Friday, May 2, 2008

31 Day Comment Challenge - Day 1

The 31 Day Comment Challenge has been kicked off by Michele Martin. Details can be found on Michele's blog and the Challenge wiki. The Challenge replicates the 31 Day Blog Challenge and has been designed to encourage people to think about how they comment on blogs and how they create a space for people to comment on their own blogs.

Day 1 of the Challenge involves running an audit of my comment behavior - what are my comment skills and strategies? To help in the audit, I have been asked to review an article about blog comments written by Gina Trapanui.

How often do you comment on other blogs during a typical week?
I honestly do not know the answer to this question. It very much depends on my workload and how much time I have to read blogs. I probably comment on at least one blog post every day.

Do you track your blog comments? How? What do you do with your tracking?
I track my comments with co.mments unless the blog post has an inbuilt facility for tracking. However, I only track my comments if I am really interested in the topic of conversation or if I want to check that the blogger has responded to me. If I leave comments on a blog and there are no responses from the blog owner after two or three comments, then I do not go back to the blog. The only exception to the rule is when I comment on the famous blogs. The owners are usually too inundated to respond to individual comments and I do not expect them to.

Do you tend to comment at the same blogs or do you try to comment on at least one new blog per week?
I have my favorite blogs that I comment on all the time such as those belonging to Michele Martin, Sue Waters, Carolyn McIntosh and Leigh Blackall. And the reason they are my favorite blogs is because Michele, Sue, Leigh and Carolyn put themselves out to respond to me personally. I also follow their blogs because the topics they write about interest me.

But I also make a point of commenting on new blogs in an effort to expand my network and also to try to attract people back to my blog. I do not know how successful that is as a strategy. Whilst the number readers is growing there hasn't been a noticeable reciprocation in my comments. The increase in readership could be more to do with my increased networking on Twitter and the advertising of my blog by other means.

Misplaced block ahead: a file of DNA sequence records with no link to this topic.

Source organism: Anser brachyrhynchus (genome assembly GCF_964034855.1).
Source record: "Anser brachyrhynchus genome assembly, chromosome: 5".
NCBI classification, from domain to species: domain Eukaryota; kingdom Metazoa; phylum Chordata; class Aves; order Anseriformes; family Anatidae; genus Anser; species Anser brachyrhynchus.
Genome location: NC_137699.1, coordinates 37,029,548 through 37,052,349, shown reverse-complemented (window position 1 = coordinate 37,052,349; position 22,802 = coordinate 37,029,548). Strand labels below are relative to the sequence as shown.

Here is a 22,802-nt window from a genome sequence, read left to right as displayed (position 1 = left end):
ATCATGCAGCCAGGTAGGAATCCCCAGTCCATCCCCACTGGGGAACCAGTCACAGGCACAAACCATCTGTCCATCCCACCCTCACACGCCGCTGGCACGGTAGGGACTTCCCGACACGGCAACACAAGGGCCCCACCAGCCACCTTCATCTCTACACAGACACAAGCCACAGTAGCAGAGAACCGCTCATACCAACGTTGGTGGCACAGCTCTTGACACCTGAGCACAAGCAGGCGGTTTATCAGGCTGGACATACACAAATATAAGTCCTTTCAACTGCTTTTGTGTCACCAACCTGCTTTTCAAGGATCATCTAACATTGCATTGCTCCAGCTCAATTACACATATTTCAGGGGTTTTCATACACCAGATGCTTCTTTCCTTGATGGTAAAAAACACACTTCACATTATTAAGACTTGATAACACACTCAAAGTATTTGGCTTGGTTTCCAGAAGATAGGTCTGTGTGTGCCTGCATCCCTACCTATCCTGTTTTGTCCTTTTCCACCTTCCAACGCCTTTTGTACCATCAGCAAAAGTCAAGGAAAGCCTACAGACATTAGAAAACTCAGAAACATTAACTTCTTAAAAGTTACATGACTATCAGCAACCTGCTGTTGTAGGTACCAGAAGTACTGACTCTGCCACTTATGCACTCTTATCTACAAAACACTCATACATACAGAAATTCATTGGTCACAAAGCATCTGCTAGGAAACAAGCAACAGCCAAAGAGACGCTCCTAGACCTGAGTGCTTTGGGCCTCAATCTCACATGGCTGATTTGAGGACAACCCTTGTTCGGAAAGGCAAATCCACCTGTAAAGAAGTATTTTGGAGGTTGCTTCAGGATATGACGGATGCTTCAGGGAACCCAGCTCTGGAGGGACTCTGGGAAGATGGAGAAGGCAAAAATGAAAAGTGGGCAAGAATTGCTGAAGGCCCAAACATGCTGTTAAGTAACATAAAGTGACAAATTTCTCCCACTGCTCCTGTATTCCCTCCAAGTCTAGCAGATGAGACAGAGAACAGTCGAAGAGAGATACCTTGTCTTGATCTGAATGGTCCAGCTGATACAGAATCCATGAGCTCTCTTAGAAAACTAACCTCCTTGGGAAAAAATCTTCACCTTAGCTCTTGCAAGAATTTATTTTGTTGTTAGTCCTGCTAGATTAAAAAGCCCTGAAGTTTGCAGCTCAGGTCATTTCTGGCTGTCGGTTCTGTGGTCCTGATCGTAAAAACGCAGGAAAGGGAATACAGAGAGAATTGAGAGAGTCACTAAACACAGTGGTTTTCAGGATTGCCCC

Gina Trapanui's advice on leaving comments
On the whole I agree with everything Gina says about things like being courteous, keeping to topic and adding to the thread. On the whole, I am pretty good at sticking to the guidelines that Gina suggests.

The only thing I would disagree with is her rule: don't comment for the sake of commenting. Sometimes, everything that can be said has been said but I may say a few words to signal my appreciation of the post. Whilst it may add nothing to the conversation, it is important to me that the blogger knows he/she has contributed to my learning. One example of this is the story of Al Upton and the mini legends. Whilst I had absolutely nothing new to add to the discussion, I left a comment to indicate my support for him and his students.

When did you last leave a comment on a blog?

Image: 'Another Subversive Comment' duncan
www.flickr.com/photos/34427470616@N01/215267578

7 comments:

Sue Waters said...

I totally love the photo you've used. I'm taking the 5th ammendment on the number of comments I post :) .

You know it's interesting one of my other friends says they only track some comments. Whereas I track all comments (although sometimes my comment tracking tools let me down). My thoughts are if I've taken the effort to write a comment it must have been important enough.

Still don't agreed about the famous bloggers. They can say thanks everyone for the comments -- doesn't have to be to each can be a collective thanks. We all lead busy lives.

While I enjoyed reading Gina's post I didn't necessarily agree with everything she wrote and if time will write about it.